Food and Energy in Affluent Cultures Are Too Cheap
Currently (Sep 2022) UK energy and food prices are rising and the media is full of anger and people full of worry about this. But I wonder: might it be that food and energy prices are too cheap, not too expensive? Should we not have expected them to rise? Is our 'cost-of-living crisis' in reality bringing us more to where we ought to be? A facing up to reality?
Food and Energy Have Been Too Cheap!
The UK ecological footprint (in 2022) is around three Earths - three whole Earths would be needed to supply the world if everyone had the lifestyle that is average in the UK! That is totally unsustainable! Is not that totally unfair? If we demand our three-Earth-consuming lifestyles, then we are demanding that other nations should maintain an ecological footprint not only a lot less than ours but a lot less than one Earth, which is one third of ours.
We need to get our ecological footprint down to less than 1,0 Earths. (Three Earths is the ecological footprint of most European nations. Five Earths is the ecological footprint of the USA.)
Why have we such a high ecological footprint? A lot of the reason is because food and energy have been too cheap to us, so we have never had the incentive to economise, and we have used much more of them than we should have. Too much energy use results in high climate change emissions. Too much food results in obesity and other ailments. Too much of both demands that other peoples supply our overindulgence. And getting used to having surfeit of food and energy makes us greedy, expecting the surfeit as a basic human right!
We don't pay the real cost of food, but expect others to pay that cost. Many of those people don't have enough food while too many of us get obese. That is why I suggest that food and energy have been too cheap for us in the UK.
Why are Food and Energy Too Cheap?
Why have food and energy been too cheap? Mainly because they have been subsidised. Subsidised in three ways: direct subsidies, indirect subsidies, and our not paying for the harm caused by getting the food and energy to us.
By "energy" I include both power (electricity and gas) and that which powers transport (mainly oil). The power and transport sectors, globally, each contribute approximately one third to global climate change emissions, so it is very important that we use too much energy.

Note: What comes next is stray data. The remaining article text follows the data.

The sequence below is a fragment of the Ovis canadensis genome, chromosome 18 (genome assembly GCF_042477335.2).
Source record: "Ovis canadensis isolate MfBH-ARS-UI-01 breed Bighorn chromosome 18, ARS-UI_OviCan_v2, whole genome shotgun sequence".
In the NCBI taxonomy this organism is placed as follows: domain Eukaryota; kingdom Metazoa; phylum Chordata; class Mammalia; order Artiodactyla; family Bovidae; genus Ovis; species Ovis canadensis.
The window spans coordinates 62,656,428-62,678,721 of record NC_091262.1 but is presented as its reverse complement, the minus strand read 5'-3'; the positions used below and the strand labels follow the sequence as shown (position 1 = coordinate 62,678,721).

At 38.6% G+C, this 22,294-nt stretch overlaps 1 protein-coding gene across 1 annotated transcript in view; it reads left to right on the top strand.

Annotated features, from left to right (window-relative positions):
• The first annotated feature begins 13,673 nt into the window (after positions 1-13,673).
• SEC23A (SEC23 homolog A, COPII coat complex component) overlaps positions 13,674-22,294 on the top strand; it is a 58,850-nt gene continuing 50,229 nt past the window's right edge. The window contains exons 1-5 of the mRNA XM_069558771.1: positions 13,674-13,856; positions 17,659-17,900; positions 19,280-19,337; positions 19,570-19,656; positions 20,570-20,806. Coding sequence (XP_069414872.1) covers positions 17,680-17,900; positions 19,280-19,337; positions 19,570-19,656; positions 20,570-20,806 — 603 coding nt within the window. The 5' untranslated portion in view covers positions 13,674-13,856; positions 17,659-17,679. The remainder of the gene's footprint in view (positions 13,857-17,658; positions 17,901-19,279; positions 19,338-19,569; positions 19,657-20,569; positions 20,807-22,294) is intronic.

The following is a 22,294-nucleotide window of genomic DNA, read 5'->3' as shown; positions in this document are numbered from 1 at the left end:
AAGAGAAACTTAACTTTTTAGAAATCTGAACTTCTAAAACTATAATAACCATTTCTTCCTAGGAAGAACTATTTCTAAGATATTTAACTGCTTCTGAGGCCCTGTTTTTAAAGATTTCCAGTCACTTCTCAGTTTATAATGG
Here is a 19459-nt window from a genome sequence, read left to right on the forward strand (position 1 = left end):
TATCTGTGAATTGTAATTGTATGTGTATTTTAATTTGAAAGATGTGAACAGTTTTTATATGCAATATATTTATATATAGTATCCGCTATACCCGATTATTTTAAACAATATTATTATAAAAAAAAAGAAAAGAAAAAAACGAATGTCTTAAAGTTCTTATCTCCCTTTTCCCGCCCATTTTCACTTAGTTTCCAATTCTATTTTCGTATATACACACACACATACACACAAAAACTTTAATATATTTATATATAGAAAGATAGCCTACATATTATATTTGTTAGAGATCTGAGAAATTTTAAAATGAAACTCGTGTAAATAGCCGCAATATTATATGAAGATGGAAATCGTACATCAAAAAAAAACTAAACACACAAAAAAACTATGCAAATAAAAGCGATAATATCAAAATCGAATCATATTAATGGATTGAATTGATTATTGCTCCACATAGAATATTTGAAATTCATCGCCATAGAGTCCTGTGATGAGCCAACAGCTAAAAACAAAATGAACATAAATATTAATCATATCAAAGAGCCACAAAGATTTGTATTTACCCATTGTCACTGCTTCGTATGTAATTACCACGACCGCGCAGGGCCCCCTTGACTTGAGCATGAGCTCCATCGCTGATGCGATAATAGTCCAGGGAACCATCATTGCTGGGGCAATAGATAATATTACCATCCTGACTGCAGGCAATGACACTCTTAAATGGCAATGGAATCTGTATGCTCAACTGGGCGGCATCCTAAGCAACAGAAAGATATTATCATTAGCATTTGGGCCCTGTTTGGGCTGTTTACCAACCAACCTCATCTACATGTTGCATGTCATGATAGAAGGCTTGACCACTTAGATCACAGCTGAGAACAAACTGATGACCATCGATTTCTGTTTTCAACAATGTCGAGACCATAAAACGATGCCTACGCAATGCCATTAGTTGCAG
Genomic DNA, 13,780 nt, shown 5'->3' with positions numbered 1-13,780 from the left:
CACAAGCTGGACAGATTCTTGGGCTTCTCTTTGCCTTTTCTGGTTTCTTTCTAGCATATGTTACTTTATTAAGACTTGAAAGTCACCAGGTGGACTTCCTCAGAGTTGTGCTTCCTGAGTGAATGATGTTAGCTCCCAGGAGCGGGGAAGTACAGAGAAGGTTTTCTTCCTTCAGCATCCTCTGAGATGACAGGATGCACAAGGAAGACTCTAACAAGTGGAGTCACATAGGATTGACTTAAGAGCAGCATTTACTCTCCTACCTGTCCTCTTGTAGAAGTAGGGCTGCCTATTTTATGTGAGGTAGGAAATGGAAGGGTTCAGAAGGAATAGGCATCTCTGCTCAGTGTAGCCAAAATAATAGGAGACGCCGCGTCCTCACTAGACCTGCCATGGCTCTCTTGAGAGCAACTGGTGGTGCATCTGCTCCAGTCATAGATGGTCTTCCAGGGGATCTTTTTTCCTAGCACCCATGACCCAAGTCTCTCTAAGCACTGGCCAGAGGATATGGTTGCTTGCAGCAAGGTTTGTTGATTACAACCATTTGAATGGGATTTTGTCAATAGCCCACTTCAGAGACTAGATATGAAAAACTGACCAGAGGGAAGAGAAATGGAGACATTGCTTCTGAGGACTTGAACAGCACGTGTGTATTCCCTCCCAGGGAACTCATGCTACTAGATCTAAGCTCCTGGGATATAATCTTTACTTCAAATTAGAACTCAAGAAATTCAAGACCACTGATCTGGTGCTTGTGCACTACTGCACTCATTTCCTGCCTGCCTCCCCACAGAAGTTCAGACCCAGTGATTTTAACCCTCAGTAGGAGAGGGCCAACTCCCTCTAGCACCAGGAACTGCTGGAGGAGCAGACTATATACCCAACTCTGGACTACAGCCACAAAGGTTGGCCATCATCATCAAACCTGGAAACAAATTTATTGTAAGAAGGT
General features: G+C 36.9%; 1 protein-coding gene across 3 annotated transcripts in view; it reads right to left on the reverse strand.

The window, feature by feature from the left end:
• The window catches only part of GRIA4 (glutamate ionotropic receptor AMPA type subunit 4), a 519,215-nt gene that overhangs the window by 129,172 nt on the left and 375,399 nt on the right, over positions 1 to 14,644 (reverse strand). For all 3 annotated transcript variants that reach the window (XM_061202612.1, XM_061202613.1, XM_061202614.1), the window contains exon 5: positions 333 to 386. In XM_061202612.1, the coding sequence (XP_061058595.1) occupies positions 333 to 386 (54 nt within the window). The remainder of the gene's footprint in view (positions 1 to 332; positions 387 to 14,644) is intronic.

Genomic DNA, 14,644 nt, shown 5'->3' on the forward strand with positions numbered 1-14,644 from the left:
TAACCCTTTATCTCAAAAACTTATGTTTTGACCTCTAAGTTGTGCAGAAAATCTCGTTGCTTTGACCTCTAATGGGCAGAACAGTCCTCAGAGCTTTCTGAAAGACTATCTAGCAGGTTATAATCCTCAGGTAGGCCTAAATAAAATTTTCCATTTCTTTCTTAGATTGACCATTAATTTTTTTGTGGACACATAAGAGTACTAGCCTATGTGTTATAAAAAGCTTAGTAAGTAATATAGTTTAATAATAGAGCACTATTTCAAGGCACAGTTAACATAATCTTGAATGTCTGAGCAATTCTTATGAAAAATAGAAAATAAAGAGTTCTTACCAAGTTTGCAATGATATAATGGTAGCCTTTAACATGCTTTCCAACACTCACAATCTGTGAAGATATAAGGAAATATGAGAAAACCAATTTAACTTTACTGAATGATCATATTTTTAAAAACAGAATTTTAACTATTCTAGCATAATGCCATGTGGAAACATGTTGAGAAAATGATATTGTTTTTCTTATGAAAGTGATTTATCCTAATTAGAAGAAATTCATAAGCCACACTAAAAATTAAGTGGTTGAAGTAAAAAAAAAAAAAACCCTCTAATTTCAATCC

Direct subsidies include:
Examples are to be found in the Appendix.
- Subsidies to farmers and other food growers, and to energy companies;
- Subsidies to food processors and the energy production industry;
- Subsidies to food sellers and energy suppliers;
- Subsidies for growing biofuels;
- and others.
They all add up to a significant sum.
Indirect subsidies include:
Specific examples and figures may be found in the Appendix.
- What we spend on healthcare because of over-eating, over-drinking and poor diet;
- Road-building and aviation subsidies that make it cheaper than they should be; So it becomes too cheap to transport food from a distance;
- Subsidies to supermarkets to develop, including planning permissions too readily given, especially in the past;
- What we spend on university research to advance food and agricultural technology, in the chemical industry for fertilizers, pesticides and herbicides, and research in other relevant sectors such as transport;
- Bail-outs of failing food-related companies, and to energy companies;
- Sundry others.
They all add up to a significant sum.
Harm that we don't pay for includes:
Whereas harm to health, e.g. obesity, is paid for indirectly, these are harms that are not paid for even indirectly. Most of them cannot be measured, but if they were properly paid for, then the price of our food would be higher. Some are larger, some smaller, some more visible, some hidden. They are of many types, harming many different aspects of life, not just the ecological but also human health and character. Examples may be found in the Appendix.
- Harm to the climate: from burning fossil fuels for transport and energy supply;
- Harm to the climate from methane from animals we eat; and of course the food-energy mix of CO2 from air-miles and transport-miles and from the power required to produce and refrigerate it;
- Ecological harm of destroying ecosystems like rainforests to clear land for food growing;
- Ecological harm from pollution from energy production;
- Ecological harm from over-use of pesticides, herbicides and fertilizers in growing food;
- Biological harm to soil from over-use of fertilizers;
- Psychological harm to mental health of people, from things like processed foods;
- Harm to our national character, such as greed, complacency, hedonism, dependency culture;
- Harm that comes from non-ethical farming, both to animals or biodiversity, and also the hardening of hearts of people involved.
Some of those harms are, of course, indirect rather than direct, but they all are laid at our feet as responsibility. If we don't pay the full costs of preventing such harms and repairing the harms for which we are responsible then it is like stealing. Steal something and you get it free, or rather too cheaply, paying only the cost of the time involved in stealing. Not paying for that harm and we get those things much more
These all add us to a huge reduction in price of food to us, affluent peoples.
In making these calculations, I consider food consumed in the USA, Europe (including e.g. Ukraine), and the UK. I am NOT considering the question "Who pays" to subsidize our food; that is for another time. What I want to know is what price should we pay for food in order to meet its full costs?